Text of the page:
Three years ago, the U.S. Supreme Court ruled that equal employment opportunity laws apply to decisions on whether or not an associate is made partner in firms organized as partnerships -- a typical setup in law, accounting, medicine and management consulting. Since then, lower courts have been working at applying the reasoning behind that decision to a variety of personnel squabbles.

Three decisions this summer begin to fill in some of the gaps left by the high court opinion.

Both the U.S. District Court in Manhattan and the U.S. Court of Appeals in Denver had to decide whether, once a salaried worker is elevated to partner status, he or she loses the protections against bias-based firings that "employes" have. On July 14, the District Court said no, that the protections are still in place. Thirteen days later, the appellate court came to just the opposite conclusion -- that federal bars against firing because of sex or race do not apply to partners. But, in fact, the two courts used pretty much the same kind of analysis, and the differences between the two decisions have more to do with the makeup of the partnerships than they do with different interpretations of the law.

The consultant who won his case in Caruso v. Peat, Marwick, Mitchell & Co. managed to impress the judge with how little control he had over the firm's operations. He had no ownership stake and, although he received an annual bonus based on profits, most of his compensation came from a salary.

Similarly, the accountant who filed the case before the Denver court, Wheeler v. Main Hurdman., tried to show her lack of clout within the firm, and that making partner changed neither her client load nor her relationship with her boss. But key differences were that, by making a contribution to capital, she had acquired an ownership position in the partnership, and her compensation was based entirely on a share of profits, with her monthly checks being considered merely a draw against that distribution. To the judges, that added up to something different from a mere employe. In those cases, at least the plaintiffs had made partner.

On Aug. 4, the U.S. Court of Appeals here in Washington had to deal with a situation like the one that produced the Supreme Court ruling: a disgruntled employe who was passed over for partnership. The high court had made clear that a plaintiff who feels that unlawful bias is behind a turndown can sue, but it did not define what is unlawful bias. Advocates and opponents of Ann Hopkins, the senior manager who sued Price Waterhouse when she was not made partner, agreed on her strengths and weaknesses. She was a top producer -- bringing in, by her count, more business than any of the men being considered for partner in her class -- but she was also rated (perhaps not unrelatedly) as extremely aggressive, demanding and impatient with staffers. Hopkins convinced the judges that such a reputation would not be a bar to a man's winning partnership.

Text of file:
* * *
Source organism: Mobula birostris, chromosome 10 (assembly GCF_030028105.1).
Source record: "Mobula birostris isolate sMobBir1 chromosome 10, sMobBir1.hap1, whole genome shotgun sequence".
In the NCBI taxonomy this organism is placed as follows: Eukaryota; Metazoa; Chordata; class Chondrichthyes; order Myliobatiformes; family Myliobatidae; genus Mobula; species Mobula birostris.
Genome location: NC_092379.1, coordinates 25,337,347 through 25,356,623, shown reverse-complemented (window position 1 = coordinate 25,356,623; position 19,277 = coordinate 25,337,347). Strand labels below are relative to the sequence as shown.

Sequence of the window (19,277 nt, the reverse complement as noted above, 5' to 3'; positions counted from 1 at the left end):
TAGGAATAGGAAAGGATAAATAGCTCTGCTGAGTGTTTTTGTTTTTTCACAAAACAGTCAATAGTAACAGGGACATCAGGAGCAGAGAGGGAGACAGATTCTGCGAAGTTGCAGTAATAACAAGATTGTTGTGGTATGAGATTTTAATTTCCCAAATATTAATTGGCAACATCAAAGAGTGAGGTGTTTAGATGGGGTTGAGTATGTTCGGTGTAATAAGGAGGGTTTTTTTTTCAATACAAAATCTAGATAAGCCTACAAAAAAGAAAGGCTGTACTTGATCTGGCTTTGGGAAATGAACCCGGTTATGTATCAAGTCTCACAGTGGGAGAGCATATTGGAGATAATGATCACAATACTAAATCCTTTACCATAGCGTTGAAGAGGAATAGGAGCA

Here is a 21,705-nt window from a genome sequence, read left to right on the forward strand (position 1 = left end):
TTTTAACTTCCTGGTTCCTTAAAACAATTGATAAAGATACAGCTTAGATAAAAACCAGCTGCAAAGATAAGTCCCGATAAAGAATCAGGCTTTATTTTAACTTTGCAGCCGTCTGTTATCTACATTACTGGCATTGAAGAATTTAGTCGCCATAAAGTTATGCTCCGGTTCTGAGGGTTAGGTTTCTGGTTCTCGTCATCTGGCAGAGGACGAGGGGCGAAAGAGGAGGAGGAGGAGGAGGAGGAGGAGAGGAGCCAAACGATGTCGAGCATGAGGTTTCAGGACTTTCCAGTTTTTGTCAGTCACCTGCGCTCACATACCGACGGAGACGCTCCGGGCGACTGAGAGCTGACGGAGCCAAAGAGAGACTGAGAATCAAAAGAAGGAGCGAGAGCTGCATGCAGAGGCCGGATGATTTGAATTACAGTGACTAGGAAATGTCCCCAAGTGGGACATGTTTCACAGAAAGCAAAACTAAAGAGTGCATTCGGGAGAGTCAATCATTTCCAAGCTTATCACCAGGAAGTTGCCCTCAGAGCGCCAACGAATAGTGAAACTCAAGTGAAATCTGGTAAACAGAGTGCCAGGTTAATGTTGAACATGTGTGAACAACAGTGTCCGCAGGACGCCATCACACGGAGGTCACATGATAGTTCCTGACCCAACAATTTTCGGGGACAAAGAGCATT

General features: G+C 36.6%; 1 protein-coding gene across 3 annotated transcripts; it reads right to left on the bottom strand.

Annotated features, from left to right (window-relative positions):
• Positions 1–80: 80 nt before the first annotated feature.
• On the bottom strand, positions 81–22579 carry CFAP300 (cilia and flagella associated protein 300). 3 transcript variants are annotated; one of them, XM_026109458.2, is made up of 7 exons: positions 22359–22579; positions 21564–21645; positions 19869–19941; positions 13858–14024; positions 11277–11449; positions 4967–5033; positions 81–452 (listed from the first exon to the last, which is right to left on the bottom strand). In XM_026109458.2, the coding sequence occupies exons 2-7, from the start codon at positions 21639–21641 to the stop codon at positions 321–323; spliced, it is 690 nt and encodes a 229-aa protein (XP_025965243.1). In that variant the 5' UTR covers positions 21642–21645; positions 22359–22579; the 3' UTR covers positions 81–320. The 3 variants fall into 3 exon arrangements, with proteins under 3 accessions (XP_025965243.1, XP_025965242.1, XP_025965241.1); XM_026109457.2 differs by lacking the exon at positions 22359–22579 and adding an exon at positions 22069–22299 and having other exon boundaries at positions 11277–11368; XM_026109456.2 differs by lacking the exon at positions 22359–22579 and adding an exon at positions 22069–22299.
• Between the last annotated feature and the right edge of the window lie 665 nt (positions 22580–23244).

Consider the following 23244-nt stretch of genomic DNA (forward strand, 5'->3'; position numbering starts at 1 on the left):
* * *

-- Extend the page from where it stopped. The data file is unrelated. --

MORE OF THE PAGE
In other cases, courts ruled that: A spiteful employe can get a whole company in trouble. A computer maker sued a software company, claiming that bad-mouthing by one of its employes caused the manufacturer's backer to cancel a $500,000 line of credit. The trial court threw out the suit, but the U.S. Court of Appeals in Richmond decided that there may be some merit in the action. The employe was angry because the computer maker had gone over his head and obtained from his bosses a better price on the software they were buying than he had quoted. If his later conversations about the firm were motivated by spite rather than legitimate business reasons, then his employer may well be guilty of an unfair trade practice, the judges said. (BVI v. Microsoft, Aug. 11) Former owners of a company can continue its legal battles, if they do it correctly. The four shareholders of a commuter airline sold the firm, but only after buying, for $15,000, its rights to pursue an antitrust suit against a major airline. The U.S. District Court in St. Paul has now approved the deal. Given all the costs and risks of litigation, $15,000 is not an unreasonable price for a suit that might produce millions, the opinion says, and anyway the amount paid for something under a business contract does not have to equal its value. Without a formal assignment of the right to sue, however, the former shareholders would not be able to press the suit. (Fischer Bros. v. NWA, Aug. 13) A shipping line can insist on being paid its published tariffs for handling cargo, even if it quoted a customer a lower rate. The U.S. Court of Appeals in San Francisco, is a dispute over a container of billiard tables bound for Saudi Arabia, decided that the 1916 Shipping Act allows the line to sue to enforce the rate cards it files with the Federal Maritime Commission. The statute itself is not clear on the issue. But the approval given the line by the San Francisco judges is consistent with older opinions from three other regional courts of appeals. (Sea-Land v. Murrey & Son's, Aug. 10)Moskowitz covers legal affairs for McGraw-Hill World News.